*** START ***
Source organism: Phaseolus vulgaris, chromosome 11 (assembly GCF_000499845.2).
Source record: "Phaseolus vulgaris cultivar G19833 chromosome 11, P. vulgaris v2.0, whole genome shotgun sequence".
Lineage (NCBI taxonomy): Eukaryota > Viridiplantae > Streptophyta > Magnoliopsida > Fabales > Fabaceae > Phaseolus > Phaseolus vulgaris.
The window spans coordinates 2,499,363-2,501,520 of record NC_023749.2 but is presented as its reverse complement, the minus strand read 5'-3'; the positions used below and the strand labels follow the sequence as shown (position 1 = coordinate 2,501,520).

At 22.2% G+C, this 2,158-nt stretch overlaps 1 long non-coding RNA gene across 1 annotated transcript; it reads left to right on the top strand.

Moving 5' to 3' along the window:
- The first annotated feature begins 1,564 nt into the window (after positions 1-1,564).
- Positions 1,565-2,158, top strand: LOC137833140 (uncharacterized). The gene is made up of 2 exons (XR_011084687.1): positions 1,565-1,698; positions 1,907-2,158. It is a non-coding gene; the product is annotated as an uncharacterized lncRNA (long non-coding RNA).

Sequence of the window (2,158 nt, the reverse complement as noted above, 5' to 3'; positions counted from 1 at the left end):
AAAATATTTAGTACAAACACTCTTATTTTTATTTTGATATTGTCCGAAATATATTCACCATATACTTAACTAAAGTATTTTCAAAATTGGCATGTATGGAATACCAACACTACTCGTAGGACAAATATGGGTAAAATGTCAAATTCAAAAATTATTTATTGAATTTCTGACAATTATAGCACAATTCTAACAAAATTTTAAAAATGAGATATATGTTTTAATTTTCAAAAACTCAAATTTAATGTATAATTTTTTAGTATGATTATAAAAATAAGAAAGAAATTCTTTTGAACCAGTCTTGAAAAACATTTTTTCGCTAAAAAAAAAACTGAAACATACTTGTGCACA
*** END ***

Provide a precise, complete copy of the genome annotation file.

Source organism: Phaseolus vulgaris, chromosome 11 (assembly GCF_000499845.2).
Source record: "Phaseolus vulgaris cultivar G19833 chromosome 11, P. vulgaris v2.0, whole genome shotgun sequence".
Lineage (NCBI taxonomy): Eukaryota > Viridiplantae > Streptophyta > Magnoliopsida > Fabales > Fabaceae > Phaseolus > Phaseolus vulgaris.
The window spans coordinates 2,499,363-2,501,520 of record NC_023749.2 but is presented as its reverse complement, the minus strand read 5'-3'; the positions used below and the strand labels follow the sequence as shown (position 1 = coordinate 2,501,520).

At 22.2% G+C, this 2,158-nt stretch overlaps 1 long non-coding RNA gene across 1 annotated transcript; it reads left to right on the top strand.

Moving 5' to 3' along the window:
- The first annotated feature begins 1,564 nt into the window (after positions 1-1,564).
- Positions 1,565-2,158, top strand: LOC137833140 (uncharacterized). The gene is made up of 2 exons (XR_011084687.1): positions 1,565-1,698; positions 1,907-2,158. It is a non-coding gene; the product is annotated as an uncharacterized lncRNA (long non-coding RNA).

Sequence of the window (2,158 nt, the reverse complement as noted above, 5' to 3'; positions counted from 1 at the left end):
AAAATATTTAGTACAAACACTCTTATTTTTATTTTGATATTGTCCGAAATATATTCACCATATACTTAACTAAAGTATTTTCAAAATTGGCATGTATGGAATACCAACACTACTCGTAGGACAAATATGGGTAAAATGTCAAATTCAAAAATTATTTATTGAATTTCTGACAATTATAGCACAATTCTAACAAAATTTTAAAAATGAGATATATGTTTTAATTTTCAAAAACTCAAATTTAATGTATAATTTTTTAGTATGATTATAAAAATAAGAAAGAAATTCTTTTGAACCAGTCTTGAAAAACATTTTTTCGCTAAAAAAAAAACTGAAACATACTTGTGCACA